Before Beer, There Was Gruit

Brews without hops once reigned supreme over the bitter IPAs of today


Chances are that you’ve heard a thing or two about the German Beer Purity Law. Dating back to 1516, this legislation declares that the only ingredients permissible for brewing beer are water, barley and hops. While one of the original intentions for this ruling was to reserve more noble grains for bread making, hops also have antiseptic qualities, so they helped to preserve the beer and also potentially keep away some of those scary sounding medieval diseases.

At the same time, female hop flowers (humulus lupulus) have resins that lend a bitter taste to beer and essential oils that give rise to aromas such as citrus and pine. They’re not for everyone—just seeing the word IPA on a bottle makes some people queasy. Still, there is hop(e).

Believe it or not, brewers only began using hops on a regular basis about 700 years ago, thanks to a German nun named Hildegard von Bingen. Before that, there was gruit: a concoction of herbs and spices brewed with absolutely no hops.

According to, the magical powers of gruit are numerous, as the beverage “stimulates the mind, creates euphoria and enhances sexual drive.” Health claims aside, the main ingredients used in brewing gruit were yarrow (achillea millefolium), sweet gale (myrica gale) and marsh rosemary (ledum palustre). While these herbs seem harmless enough, Odd Norland, author of Brewing and Beer Traditions in Norway, notes that “Yarrow is in no way innocent when mixed with ale. [Botanist Carl] Linnaeus called the plant galentara, [or] ‘causing madness.’”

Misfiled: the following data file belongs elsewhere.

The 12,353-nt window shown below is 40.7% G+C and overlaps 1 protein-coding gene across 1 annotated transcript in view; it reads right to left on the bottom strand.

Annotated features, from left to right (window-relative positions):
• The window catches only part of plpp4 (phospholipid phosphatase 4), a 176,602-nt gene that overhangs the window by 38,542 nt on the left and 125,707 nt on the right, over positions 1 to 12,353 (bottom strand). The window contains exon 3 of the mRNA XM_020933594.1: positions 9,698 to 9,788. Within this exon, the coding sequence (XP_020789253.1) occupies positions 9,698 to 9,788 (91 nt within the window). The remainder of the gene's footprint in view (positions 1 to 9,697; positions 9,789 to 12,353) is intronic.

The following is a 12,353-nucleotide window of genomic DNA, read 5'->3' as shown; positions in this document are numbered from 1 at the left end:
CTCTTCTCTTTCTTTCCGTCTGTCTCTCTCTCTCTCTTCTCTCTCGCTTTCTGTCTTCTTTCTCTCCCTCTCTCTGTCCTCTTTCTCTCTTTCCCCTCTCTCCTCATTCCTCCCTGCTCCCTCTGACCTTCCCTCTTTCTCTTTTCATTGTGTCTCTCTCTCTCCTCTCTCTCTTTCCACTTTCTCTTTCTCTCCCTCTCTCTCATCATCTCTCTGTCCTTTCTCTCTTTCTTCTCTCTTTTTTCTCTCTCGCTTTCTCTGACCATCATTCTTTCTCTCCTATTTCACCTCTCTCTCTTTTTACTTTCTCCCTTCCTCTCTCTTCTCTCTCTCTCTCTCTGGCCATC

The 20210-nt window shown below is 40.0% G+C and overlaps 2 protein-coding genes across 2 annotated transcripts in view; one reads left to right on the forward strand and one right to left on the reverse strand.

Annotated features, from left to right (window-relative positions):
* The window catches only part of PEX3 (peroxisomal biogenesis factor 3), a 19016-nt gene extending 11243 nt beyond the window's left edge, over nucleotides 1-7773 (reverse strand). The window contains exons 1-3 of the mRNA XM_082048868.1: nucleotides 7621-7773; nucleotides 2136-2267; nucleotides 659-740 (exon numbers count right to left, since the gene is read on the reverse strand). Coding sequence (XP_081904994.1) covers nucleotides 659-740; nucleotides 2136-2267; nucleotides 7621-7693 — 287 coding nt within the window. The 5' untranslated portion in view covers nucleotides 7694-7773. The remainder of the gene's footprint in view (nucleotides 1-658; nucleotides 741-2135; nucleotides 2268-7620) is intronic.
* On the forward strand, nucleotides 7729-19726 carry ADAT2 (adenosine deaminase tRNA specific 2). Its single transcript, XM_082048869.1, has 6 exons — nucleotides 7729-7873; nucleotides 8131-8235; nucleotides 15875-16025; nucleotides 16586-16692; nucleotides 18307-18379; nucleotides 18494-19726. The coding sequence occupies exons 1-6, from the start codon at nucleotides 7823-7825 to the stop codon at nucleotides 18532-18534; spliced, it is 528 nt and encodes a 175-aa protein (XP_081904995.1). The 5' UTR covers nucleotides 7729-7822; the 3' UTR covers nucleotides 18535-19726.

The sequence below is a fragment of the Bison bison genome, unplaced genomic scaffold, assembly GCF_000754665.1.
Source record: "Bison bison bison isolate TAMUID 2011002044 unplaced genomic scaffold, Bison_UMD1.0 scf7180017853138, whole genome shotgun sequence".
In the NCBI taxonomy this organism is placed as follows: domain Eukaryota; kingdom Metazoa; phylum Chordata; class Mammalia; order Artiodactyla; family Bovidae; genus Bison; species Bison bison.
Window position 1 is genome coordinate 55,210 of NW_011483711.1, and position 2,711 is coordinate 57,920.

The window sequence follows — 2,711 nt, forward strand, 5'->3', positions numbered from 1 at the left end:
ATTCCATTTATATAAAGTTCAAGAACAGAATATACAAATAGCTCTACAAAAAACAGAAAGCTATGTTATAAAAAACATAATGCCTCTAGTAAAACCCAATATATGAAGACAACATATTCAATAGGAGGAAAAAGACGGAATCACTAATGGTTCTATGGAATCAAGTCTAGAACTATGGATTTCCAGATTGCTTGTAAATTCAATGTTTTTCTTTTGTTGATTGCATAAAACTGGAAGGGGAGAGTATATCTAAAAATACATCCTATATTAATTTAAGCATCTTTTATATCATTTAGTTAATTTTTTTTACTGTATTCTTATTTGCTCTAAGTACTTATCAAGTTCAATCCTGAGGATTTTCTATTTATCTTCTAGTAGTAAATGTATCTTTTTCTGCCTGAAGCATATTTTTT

Other than these three key items, brewers could mix in some add-ons like juniper berries, ginger, caraway seed, anise, nutmegor cinnamon. It sounds a bit like a holiday tea, but if fermented long enough, things could get interesting (and potent).

So despite the seeming tsunami of craft brewers nowadays who dare to go up, up and away on the international bittering units (IBU) scale, it’s worth noting that non-hopped brews once held a solid place inside the homes and bellies of consumers. In today’s world, a handful of breweries are looking to this not-so-distant past for inspiration, like San Francisco-based MateVeza’s limited-release Morpho gruit, made with hibiscus, bay leaf and the South American shrub of the holly family: yerba mate. 

In the spirit of other home brewed beverages such as kombucha, it could be time to turn back the clock and get your gruit on. Just gather together some herbs and water from your local bog (or health food store), bring to a boil and prepare for a time traveling adventure.



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